Tumblr – finally – enables HTTPS for all accounts


This post is by Zack Whittaker from TechCrunch


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Better late than never, Tumblr has rolled out HTTPS across its entire site.

In a brief post on Tumblr’s engineering page, the company said all Tumblr sites will now have the web encryption setting enabled by default, though it admitted the move was “long-overdue.”

Tumblr, which like TechCrunch is owned by Verizon, has 464 million users and at the time of writing ranks in at 44 of the top 100 sites based on Alexa traffic data. Until the HTTPS switchover, it was the highest ranked site that didn’t enable HTTPS across its entire site.

The rollout followed an earlier effort to switch the site over to HTTPS in 2017, but required users to enable the feature.

HTTPS — the ‘s’ stands for ‘secure’ — ensures the website or app you’re using is encrypted, ensuring nobody can intercept and steal your data or modify the website. Millions of websites have

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Digging into key takeaways from our 2019 Robotics+AI Sessions Event


This post is by Arman Tabatabai from TechCrunch


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Extra Crunch offers members the opportunity to tune into conference calls led and moderated by the TechCrunch writers you read every day. This week, TechCrunch’s Brian Heater and Lucas Matney shared their key takeaways from our Robotics+AI Sessions event at UC Berkeley last week.

The event was filled with panels, demos and intimate discussions with key robotics and deep learning founders, executives and technologists. Brian and Lucas discuss which companies excited them most, as well as which verticals have the most exciting growth prospects in the robotics world.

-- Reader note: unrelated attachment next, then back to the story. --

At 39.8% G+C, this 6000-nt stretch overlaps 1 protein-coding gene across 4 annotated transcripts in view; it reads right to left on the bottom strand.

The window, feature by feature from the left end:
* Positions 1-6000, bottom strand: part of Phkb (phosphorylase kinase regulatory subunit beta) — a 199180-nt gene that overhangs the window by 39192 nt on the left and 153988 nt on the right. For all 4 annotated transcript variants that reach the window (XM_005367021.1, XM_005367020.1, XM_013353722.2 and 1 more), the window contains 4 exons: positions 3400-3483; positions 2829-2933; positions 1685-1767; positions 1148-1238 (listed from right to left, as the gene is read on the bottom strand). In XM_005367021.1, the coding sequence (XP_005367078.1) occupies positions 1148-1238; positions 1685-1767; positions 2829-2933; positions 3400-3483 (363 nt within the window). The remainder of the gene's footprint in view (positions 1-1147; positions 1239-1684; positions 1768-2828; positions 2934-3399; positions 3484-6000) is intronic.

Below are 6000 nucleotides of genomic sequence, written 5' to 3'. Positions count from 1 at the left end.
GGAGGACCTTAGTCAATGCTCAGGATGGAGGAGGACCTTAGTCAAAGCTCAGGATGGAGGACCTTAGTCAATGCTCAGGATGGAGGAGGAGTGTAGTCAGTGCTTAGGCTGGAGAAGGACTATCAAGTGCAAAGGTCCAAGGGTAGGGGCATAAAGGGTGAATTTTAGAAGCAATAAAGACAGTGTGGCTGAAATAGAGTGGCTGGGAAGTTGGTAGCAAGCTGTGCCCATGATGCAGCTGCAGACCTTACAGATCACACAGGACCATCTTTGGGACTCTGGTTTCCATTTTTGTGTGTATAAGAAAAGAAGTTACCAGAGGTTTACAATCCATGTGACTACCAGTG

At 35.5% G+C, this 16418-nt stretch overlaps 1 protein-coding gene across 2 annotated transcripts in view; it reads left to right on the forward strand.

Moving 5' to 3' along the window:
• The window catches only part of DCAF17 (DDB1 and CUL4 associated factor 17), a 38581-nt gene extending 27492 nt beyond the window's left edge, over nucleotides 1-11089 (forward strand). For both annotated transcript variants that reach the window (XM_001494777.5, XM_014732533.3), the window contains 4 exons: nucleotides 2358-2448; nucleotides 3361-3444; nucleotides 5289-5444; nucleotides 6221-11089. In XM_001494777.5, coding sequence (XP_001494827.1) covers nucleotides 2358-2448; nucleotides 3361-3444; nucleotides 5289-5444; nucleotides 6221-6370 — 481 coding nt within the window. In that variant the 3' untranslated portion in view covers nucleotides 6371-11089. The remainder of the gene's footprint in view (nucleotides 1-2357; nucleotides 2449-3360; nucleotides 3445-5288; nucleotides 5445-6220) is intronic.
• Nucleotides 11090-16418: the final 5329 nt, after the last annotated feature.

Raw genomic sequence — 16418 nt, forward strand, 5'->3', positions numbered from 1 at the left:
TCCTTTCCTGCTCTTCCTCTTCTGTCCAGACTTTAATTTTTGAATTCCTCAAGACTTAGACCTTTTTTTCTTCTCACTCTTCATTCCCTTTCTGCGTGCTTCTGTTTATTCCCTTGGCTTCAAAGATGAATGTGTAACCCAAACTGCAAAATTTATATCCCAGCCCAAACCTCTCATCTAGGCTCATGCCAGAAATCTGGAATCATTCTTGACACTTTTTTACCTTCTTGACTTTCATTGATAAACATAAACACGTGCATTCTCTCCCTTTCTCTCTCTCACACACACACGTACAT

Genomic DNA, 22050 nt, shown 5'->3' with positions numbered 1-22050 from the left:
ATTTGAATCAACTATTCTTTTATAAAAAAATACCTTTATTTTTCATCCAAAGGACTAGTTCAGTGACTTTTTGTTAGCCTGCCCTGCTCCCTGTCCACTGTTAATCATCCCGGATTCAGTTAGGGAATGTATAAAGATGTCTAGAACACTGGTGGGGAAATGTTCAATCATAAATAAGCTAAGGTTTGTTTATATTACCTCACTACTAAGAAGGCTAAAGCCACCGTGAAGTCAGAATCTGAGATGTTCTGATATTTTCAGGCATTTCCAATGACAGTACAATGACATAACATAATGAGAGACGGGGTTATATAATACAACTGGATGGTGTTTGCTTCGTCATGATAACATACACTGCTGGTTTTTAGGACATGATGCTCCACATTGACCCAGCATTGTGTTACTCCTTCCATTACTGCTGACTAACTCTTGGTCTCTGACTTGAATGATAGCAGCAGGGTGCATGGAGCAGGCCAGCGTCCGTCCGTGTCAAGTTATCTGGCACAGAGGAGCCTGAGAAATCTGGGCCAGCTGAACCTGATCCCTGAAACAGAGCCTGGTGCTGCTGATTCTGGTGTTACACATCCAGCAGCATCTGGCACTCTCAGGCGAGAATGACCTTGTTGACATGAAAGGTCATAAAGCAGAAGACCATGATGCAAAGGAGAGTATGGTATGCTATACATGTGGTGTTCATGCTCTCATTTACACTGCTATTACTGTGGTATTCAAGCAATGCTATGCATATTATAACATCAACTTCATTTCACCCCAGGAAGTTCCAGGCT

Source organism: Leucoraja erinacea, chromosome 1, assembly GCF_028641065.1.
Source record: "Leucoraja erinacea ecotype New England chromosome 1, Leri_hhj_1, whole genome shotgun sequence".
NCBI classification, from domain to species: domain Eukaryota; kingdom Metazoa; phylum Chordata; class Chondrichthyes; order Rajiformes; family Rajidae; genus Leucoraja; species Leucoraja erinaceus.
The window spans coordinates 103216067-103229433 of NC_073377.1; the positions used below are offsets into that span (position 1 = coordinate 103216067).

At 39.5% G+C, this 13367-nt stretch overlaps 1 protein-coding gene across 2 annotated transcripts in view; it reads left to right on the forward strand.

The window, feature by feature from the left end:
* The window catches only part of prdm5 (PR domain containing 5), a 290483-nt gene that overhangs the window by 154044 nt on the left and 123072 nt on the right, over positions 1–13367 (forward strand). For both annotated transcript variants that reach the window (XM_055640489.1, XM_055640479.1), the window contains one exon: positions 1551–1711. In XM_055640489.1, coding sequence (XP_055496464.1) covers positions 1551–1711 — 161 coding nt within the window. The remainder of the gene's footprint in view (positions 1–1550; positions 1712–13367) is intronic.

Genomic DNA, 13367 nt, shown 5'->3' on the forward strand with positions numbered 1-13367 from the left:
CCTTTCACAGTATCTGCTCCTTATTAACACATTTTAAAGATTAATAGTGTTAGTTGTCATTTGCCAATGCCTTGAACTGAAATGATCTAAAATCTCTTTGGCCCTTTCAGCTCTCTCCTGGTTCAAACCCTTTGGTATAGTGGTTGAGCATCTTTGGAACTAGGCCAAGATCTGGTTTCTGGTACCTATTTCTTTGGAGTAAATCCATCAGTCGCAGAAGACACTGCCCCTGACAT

“This is the second [robotics event] in a row that was done at Berkeley where people really know the events; they respect it, they trust it and we’re able to get really, I would say far and away the top names in robotics. It was honestly a room full of all-stars.

I think our Disrupt events are definitely skewed towards investors and

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A hotspot finder app exposed 2 million Wi-Fi network passwords


This post is by Zack Whittaker from TechCrunch


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A popular hotspot finder app for Android exposed the Wi-Fi network passwords for more than two million networks.

The app, downloaded by thousands of users, allowed anyone to search for Wi-Fi networks in their nearby area. The app allows the user to upload Wi-Fi network passwords from their devices to its database for others to use.

But that database of more than two million network passwords, however, was left exposed and unprotected, allowing anyone to access and download the contents in bulk.

Sanyam Jain, a security researcher and a member of the GDI Foundation, found the database and reported the findings to TechCrunch.

We spent more than two weeks trying to contact the developer, believed to be based in China, to no avail. Eventually we contacted the host, DigitalOcean, which took the database down within a day of reaching out.

“We notified the user and have taken the [server]

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What you missed in cybersecurity this week


This post is by Zack Whittaker from TechCrunch


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It’s been a busy week — it’s tough to keep up with all the cybersecurity news. We’ve collected some of the biggest cybersecurity stories from the week — from TechCrunch and afar — to keep you up to date with the latest hacks, privacy breaches and security stories you need to know.